you are here, on the pale blue dot in the lower right hand corner of this image courtesy NASA
you are here, on the pale blue dot in the lower right hand corner of this image courtesy NASA

On February 14, 1990 the Voyager I Spacecraft had left the solar system. It's mission was essentially complete but it was given an additional command to turn it's camera back towards Earth and photograph the place from which it had come. The image it took became known as the "Pale Blue Dot".

To be perfectly honest, the image wasn't that great. The camera made use of 1970s-era technology and was photographing a planet 3.7 million miles away.

Astronomer and author Carl Sagan had been lobbying for years to have Voyager take this very image. Although that original photograph wasn't particularly spectacular Sagan still recognized the symbolic power of the image. He wrote a book about it, in fact, and in it he described how he saw that original image:

From this distant vantage point, the Earth might not seem of any particular interest. But for us, it's different. Consider again that dot. That's here. That's home. That's us. On it everyone you love, everyone you know, everyone you ever heard of, every human being who ever was, lived out their lives. The aggregate of our joy and suffering, thousands of confident religions, ideologies, and economic doctrines, every hunter and forager, every hero and coward, every creator and destroyer of civilization, every king and peasant, every young couple in love, every mother and father, hopeful child, inventor and explorer, every teacher of morals, every corrupt politician, every "superstar," every "supreme leader," every saint and sinner in the history of our species lived there – on a mote of dust suspended in a sunbeam.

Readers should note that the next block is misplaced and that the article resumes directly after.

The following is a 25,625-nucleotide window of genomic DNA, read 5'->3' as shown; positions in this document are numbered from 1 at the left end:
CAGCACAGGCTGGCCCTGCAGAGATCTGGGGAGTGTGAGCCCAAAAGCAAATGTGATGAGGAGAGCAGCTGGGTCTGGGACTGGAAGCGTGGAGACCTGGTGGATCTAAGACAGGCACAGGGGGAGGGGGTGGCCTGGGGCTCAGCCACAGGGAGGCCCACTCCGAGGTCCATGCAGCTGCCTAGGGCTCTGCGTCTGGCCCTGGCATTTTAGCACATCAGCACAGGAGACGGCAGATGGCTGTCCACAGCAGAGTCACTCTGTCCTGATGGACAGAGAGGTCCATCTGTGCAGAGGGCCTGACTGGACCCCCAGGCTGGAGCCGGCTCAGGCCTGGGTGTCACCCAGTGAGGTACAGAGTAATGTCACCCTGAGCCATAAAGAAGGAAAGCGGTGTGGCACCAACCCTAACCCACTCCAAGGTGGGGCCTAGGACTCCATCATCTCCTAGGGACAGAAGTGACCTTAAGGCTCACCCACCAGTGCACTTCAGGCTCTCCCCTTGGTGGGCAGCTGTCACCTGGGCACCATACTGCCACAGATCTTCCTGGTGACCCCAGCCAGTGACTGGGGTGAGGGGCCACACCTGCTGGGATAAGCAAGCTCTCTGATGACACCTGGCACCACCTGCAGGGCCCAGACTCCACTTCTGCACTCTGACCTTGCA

On July 19, 2013 the Cassini spacecraft orbiting around Saturn was given the command to retake that same self portrait. The camera was much better this time around and Cassini also had the advantage of being much closer to the Earth. The fact that this pale blue dot was framed by the back-lit rings of Saturn made for an image that was as sublimely beautiful as it was symbolically powerful.

Depending on your perspective, our world might not seem like much, but for those of us lucky enough to live upon it, this pale blue dot is everything. It's our world. It's our home. And regardless of the quality of the photo that illustrates this fact, it is an amazing thing to consider.

And so from all of us at HiWorks to all of you on this Pale Blue Dot of ours, Happy Holidays.